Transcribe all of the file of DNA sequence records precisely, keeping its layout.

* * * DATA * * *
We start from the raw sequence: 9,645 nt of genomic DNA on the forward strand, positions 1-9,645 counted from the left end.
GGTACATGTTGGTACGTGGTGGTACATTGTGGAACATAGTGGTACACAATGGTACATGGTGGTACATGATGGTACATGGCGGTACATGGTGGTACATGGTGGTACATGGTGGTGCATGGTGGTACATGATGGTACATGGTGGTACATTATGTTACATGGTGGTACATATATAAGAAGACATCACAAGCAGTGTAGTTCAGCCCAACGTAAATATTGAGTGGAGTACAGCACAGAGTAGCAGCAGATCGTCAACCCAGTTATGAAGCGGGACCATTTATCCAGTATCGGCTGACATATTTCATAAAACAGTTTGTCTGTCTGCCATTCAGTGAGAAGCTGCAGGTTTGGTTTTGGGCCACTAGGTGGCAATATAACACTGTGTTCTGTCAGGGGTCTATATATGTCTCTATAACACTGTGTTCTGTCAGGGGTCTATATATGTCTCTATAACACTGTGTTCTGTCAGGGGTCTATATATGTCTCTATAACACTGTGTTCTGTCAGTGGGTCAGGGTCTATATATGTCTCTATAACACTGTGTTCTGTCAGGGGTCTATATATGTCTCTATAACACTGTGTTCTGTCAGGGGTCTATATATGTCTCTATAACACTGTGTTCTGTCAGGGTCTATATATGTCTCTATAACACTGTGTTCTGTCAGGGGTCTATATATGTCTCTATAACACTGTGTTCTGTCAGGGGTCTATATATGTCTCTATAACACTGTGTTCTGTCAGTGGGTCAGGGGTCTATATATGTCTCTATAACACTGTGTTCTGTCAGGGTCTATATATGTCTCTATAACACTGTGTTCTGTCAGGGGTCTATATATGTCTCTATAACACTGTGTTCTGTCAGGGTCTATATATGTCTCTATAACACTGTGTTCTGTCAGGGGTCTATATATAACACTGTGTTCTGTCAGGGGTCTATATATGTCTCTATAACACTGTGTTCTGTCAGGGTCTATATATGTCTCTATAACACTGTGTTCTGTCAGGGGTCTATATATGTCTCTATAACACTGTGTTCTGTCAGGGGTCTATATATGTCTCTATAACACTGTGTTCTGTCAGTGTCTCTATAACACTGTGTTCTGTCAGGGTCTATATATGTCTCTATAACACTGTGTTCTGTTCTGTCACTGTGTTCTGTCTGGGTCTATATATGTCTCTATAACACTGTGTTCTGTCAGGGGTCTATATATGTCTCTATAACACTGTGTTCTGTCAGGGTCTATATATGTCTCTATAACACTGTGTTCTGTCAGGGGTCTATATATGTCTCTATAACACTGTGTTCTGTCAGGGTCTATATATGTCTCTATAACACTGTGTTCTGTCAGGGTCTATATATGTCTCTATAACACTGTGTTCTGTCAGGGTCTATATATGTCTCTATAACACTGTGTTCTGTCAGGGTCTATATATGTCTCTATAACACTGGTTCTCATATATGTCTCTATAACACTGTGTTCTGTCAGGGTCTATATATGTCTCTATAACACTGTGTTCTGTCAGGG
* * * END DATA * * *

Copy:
We start from the raw sequence: 9,645 nt of genomic DNA on the forward strand, positions 1-9,645 counted from the left end.
GGTACATGTTGGTACGTGGTGGTACATTGTGGAACATAGTGGTACACAATGGTACATGGTGGTACATGATGGTACATGGCGGTACATGGTGGTACATGGTGGTACATGGTGGTGCATGGTGGTACATGATGGTACATGGTGGTACATTATGTTACATGGTGGTACATATATAAGAAGACATCACAAGCAGTGTAGTTCAGCCCAACGTAAATATTGAGTGGAGTACAGCACAGAGTAGCAGCAGATCGTCAACCCAGTTATGAAGCGGGACCATTTATCCAGTATCGGCTGACATATTTCATAAAACAGTTTGTCTGTCTGCCATTCAGTGAGAAGCTGCAGGTTTGGTTTTGGGCCACTAGGTGGCAATATAACACTGTGTTCTGTCAGGGGTCTATATATGTCTCTATAACACTGTGTTCTGTCAGGGGTCTATATATGTCTCTATAACACTGTGTTCTGTCAGGGGTCTATATATGTCTCTATAACACTGTGTTCTGTCAGTGGGTCAGGGTCTATATATGTCTCTATAACACTGTGTTCTGTCAGGGGTCTATATATGTCTCTATAACACTGTGTTCTGTCAGGGGTCTATATATGTCTCTATAACACTGTGTTCTGTCAGGGTCTATATATGTCTCTATAACACTGTGTTCTGTCAGGGGTCTATATATGTCTCTATAACACTGTGTTCTGTCAGGGGTCTATATATGTCTCTATAACACTGTGTTCTGTCAGTGGGTCAGGGGTCTATATATGTCTCTATAACACTGTGTTCTGTCAGGGTCTATATATGTCTCTATAACACTGTGTTCTGTCAGGGGTCTATATATGTCTCTATAACACTGTGTTCTGTCAGGGTCTATATATGTCTCTATAACACTGTGTTCTGTCAGGGGTCTATATATAACACTGTGTTCTGTCAGGGGTCTATATATGTCTCTATAACACTGTGTTCTGTCAGGGTCTATATATGTCTCTATAACACTGTGTTCTGTCAGGGGTCTATATATGTCTCTATAACACTGTGTTCTGTCAGGGGTCTATATATGTCTCTATAACACTGTGTTCTGTCAGTGTCTCTATAACACTGTGTTCTGTCAGGGTCTATATATGTCTCTATAACACTGTGTTCTGTTCTGTCACTGTGTTCTGTCTGGGTCTATATATGTCTCTATAACACTGTGTTCTGTCAGGGGTCTATATATGTCTCTATAACACTGTGTTCTGTCAGGGTCTATATATGTCTCTATAACACTGTGTTCTGTCAGGGGTCTATATATGTCTCTATAACACTGTGTTCTGTCAGGGTCTATATATGTCTCTATAACACTGTGTTCTGTCAGGGTCTATATATGTCTCTATAACACTGTGTTCTGTCAGGGTCTATATATGTCTCTATAACACTGTGTTCTGTCAGGGTCTATATATGTCTCTATAACACTGGTTCTCATATATGTCTCTATAACACTGTGTTCTGTCAGGGTCTATATATGTCTCTATAACACTGTGTTCTGTCAGGG